Start with an ageing housing stock and deteriorating housing conditions. Add shock evictions, growing waitlists, and negligent landlords. Throw in renovictions and gentrification creeping into almost every corner of the city. On top of that, add run-of-the-mill rent increases for people earning stagnant wages, expiries of operating agreements for non-profit housing providers and co-ops, and a precipitous decline in the number of non-market housing units in British Columbia. Top it off with over-capacity shelters and shelter closures, single mothers in the streets, and shelters that won’t take in families. This is where we’re at in British Columbia. These are the ingredients for a world class housing crisis.
British Columbians are by now familiar with hearing that their housing costs are the highest in the world. Any way you look at it, BC is experience the worst housing crisis in its history. When the former UN Rapporteur on Housing visited Vancouver last year, he observed that “not much has changed” since his previous visit in 2007 when he declared a national emergency in the state of housing and homelessness. These conditions have inspired a Social Housing Coalition and even acts of civil disobedience. Most notably, a resident has been on hunger strike since March 22nd to stop gentrification and draw attention to housing rights in the Downtown Eastside.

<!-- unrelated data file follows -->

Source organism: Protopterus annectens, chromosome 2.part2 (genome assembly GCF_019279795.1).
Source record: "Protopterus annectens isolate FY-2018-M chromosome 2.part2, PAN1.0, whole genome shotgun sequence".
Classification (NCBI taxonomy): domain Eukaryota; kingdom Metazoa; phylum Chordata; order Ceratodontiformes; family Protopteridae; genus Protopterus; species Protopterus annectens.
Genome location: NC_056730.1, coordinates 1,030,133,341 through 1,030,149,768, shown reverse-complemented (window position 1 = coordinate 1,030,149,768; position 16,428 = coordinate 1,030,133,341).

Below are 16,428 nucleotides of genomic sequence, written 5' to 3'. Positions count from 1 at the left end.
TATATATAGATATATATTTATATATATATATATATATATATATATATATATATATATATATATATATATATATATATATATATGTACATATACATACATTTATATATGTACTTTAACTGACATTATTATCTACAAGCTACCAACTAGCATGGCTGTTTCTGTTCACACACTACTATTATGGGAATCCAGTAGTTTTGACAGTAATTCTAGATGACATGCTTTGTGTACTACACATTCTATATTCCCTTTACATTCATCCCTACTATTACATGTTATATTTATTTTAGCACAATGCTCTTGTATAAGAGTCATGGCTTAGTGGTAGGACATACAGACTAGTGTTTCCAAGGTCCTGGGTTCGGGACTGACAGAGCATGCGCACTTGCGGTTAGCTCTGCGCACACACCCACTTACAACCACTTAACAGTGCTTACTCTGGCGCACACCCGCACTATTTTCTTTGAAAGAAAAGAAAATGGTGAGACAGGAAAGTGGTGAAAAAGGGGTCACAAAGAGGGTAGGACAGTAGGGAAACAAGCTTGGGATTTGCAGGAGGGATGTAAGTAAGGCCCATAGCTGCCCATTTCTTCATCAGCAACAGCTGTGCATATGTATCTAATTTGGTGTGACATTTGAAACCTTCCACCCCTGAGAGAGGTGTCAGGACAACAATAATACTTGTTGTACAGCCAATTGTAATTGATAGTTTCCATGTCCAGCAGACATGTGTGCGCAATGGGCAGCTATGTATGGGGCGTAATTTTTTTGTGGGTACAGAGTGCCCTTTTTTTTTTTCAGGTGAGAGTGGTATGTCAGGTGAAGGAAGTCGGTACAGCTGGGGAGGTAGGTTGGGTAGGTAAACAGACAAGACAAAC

And for good reason. We’ve gone astray. The Universal Declaration of Human Rights declares that: “Everyone has the right to a standard of living adequate for the health and well-being of himself and of his family, including…housing.” And yet, at any given moment in British Columbia, thousands of people are on the verge of eviction and personal bankruptcy. Household debt is higher in Canada than it has ever been, reaching 163% earlier this year. While corporate taxes are rock-bottom after ten years of BC Liberal tax cuts, BC has the highest consumer debt in the country. Services have been slashed and austerity measures have made it all but impossible for the average person to expect stability in the event that they’re laid off or evicted from the increasingly-precarious market housing.